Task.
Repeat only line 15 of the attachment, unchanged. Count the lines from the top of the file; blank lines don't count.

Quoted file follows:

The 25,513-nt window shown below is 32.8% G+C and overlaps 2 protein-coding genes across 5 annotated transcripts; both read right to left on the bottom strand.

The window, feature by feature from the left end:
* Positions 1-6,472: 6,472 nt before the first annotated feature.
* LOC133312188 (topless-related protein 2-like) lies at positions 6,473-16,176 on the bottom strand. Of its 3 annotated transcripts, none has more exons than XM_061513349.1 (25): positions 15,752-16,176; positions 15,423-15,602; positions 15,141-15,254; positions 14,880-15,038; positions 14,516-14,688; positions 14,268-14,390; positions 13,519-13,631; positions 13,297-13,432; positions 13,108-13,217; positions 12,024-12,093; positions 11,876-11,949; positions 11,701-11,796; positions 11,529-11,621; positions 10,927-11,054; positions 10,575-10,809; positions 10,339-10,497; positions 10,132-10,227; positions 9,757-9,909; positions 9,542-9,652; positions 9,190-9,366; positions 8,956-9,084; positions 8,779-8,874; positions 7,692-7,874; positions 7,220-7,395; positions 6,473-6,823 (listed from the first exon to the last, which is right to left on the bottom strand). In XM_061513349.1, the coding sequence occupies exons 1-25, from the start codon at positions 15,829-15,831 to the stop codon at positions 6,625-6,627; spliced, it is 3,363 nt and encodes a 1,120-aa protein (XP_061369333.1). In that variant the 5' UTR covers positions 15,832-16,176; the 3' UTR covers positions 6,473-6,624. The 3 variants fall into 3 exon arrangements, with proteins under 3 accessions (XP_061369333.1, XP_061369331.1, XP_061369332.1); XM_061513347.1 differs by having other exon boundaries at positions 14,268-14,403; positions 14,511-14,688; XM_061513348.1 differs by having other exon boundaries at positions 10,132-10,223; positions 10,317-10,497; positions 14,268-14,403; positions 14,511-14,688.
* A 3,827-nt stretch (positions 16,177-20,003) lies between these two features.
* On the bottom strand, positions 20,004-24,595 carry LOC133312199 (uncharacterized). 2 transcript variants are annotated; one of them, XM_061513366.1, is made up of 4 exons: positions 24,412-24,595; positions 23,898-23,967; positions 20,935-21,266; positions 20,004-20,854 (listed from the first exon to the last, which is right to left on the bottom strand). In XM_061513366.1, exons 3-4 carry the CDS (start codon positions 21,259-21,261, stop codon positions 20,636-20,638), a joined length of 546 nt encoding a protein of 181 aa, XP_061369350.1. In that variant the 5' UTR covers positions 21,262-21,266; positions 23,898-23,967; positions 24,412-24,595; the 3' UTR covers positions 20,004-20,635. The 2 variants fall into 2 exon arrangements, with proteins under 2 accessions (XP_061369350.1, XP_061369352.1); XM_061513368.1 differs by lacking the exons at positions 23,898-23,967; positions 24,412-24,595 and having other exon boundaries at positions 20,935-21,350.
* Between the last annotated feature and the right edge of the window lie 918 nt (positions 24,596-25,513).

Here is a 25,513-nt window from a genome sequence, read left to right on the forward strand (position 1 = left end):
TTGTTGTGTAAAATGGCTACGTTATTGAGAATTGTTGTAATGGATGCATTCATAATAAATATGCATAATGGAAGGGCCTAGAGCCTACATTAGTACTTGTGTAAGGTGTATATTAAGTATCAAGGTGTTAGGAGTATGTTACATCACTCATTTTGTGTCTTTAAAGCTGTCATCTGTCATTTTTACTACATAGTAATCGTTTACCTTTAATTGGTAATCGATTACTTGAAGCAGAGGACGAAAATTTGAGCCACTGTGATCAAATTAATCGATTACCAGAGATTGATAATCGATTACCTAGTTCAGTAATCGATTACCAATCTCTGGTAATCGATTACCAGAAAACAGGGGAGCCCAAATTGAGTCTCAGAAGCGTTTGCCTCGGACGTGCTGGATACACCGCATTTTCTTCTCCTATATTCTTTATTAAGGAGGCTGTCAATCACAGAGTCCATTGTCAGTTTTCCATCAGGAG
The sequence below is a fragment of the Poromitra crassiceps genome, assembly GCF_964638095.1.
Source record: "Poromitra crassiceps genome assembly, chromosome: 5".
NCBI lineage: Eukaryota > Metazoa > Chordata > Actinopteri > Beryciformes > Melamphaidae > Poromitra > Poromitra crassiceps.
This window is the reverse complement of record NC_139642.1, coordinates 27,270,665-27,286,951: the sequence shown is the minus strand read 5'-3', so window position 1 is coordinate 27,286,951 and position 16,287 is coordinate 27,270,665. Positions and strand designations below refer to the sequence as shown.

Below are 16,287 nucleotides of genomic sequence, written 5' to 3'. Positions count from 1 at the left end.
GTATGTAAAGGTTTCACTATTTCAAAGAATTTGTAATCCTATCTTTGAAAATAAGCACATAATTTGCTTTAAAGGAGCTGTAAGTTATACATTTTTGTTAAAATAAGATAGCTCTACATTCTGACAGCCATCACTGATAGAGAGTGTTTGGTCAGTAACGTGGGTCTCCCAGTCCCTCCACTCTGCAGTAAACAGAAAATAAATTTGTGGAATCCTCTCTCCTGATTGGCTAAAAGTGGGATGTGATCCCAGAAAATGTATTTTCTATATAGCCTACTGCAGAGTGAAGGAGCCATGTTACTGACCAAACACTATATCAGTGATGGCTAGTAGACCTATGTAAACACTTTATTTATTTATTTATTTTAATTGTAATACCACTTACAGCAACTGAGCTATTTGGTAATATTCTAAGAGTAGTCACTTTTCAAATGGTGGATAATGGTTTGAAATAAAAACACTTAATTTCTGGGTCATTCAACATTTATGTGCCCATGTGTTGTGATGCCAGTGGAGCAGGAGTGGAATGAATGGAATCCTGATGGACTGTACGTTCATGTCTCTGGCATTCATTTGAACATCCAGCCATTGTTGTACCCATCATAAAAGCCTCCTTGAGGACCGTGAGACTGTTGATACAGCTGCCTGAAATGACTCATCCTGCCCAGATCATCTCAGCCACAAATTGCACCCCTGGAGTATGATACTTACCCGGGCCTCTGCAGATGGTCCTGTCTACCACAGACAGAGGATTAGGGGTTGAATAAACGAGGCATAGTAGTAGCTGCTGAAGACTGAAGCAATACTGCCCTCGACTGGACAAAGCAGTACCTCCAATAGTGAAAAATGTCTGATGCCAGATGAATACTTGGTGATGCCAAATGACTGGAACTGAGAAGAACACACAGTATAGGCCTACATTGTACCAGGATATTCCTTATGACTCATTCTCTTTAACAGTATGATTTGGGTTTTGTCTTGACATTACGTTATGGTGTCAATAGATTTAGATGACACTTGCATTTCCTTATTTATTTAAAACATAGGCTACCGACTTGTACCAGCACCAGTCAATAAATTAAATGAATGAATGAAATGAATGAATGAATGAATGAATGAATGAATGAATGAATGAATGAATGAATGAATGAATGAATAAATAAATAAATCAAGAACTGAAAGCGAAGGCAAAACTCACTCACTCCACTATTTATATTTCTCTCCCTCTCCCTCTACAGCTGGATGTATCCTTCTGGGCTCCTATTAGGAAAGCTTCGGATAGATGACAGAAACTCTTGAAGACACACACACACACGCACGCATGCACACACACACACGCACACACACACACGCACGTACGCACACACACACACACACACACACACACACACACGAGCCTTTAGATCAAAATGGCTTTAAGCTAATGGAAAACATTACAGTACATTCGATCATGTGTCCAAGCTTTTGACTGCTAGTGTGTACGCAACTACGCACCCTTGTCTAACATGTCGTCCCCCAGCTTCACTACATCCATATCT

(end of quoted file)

GTATGTAAAGGTTTCACTATTTCAAAGAATTTGTAATCCTATCTTTGAAAATAAGCACATAATTTGCTTTAAAGGAGCTGTAAGTTATACATTTTTGTTAAAATAAGATAGCTCTACATTCTGACAGCCATCACTGATAGAGAGTGTTTGGTCAGTAACGTGGGTCTCCCAGTCCCTCCACTCTGCAGTAAACAGAAAATAAATTTGTGGAATCCTCTCTCCTGATTGGCTAAAAGTGGGATGTGATCCCAGAAAATGTATTTTCTATATAGCCTACTGCAGAGTGAAGGAGCCATGTTACTGACCAAACACTATATCAGTGATGGCTAGTAGACCTATGTAAACACTTTATTTATTTATTTATTTTAATTGTAATACCACTTACAGCAACTGAGCTATTTGGTAATATTCTAAGAGTAGTCACTTTTCAAATGGTGGATAATGGTTTGAAATAAAAACACTTAATTTCTGGGTCATTCAACATTTATGTGCCCATGTGTTGTGATGCCAGTGGAGCAGGAGTGGAATGAATGGAATCCTGATGGACTGTACGTTCATGTCTCTGGCATTCATTTGAACATCCAGCCATTGTTGTACCCATCATAAAAGCCTCCTTGAGGACCGTGAGACTGTTGATACAGCTGCCTGAAATGACTCATCCTGCCCAGATCATCTCAGCCACAAATTGCACCCCTGGAGTATGATACTTACCCGGGCCTCTGCAGATGGTCCTGTCTACCACAGACAGAGGATTAGGGGTTGAATAAACGAGGCATAGTAGTAGCTGCTGAAGACTGAAGCAATACTGCCCTCGACTGGACAAAGCAGTACCTCCAATAGTGAAAAATGTCTGATGCCAGATGAATACTTGGTGATGCCAAATGACTGGAACTGAGAAGAACACACAGTATAGGCCTACATTGTACCAGGATATTCCTTATGACTCATTCTCTTTAACAGTATGATTTGGGTTTTGTCTTGACATTACGTTATGGTGTCAATAGATTTAGATGACACTTGCATTTCCTTATTTATTTAAAACATAGGCTACCGACTTGTACCAGCACCAGTCAATAAATTAAATGAATGAATGAAATGAATGAATGAATGAATGAATGAATGAATGAATGAATGAATGAATGAATGAATGAATGAATAAATAAATAAATCAAGAACTGAAAGCGAAGGCAAAACTCACTCACTCCACTATTTATATTTCTCTCCCTCTCCCTCTACAGCTGGATGTATCCTTCTGGGCTCCTATTAGGAAAGCTTCGGATAGATGACAGAAACTCTTGAAGACACACACACACACGCACGCATGCACACACACACACGCACACACACACACGCACGTACGCACACACACACACACACACACACACACACACACGAGCCTTTAGATCAAAATGGCTTTAAGCTAATGGAAAACATTACAGTACATTCGATCATGTGTCCAAGCTTTTGACTGCTAGTGTGTACGCAACTACGCACCCTTGTCTAACATGTCGTCCCCCAGCTTCACTACATCCATATCT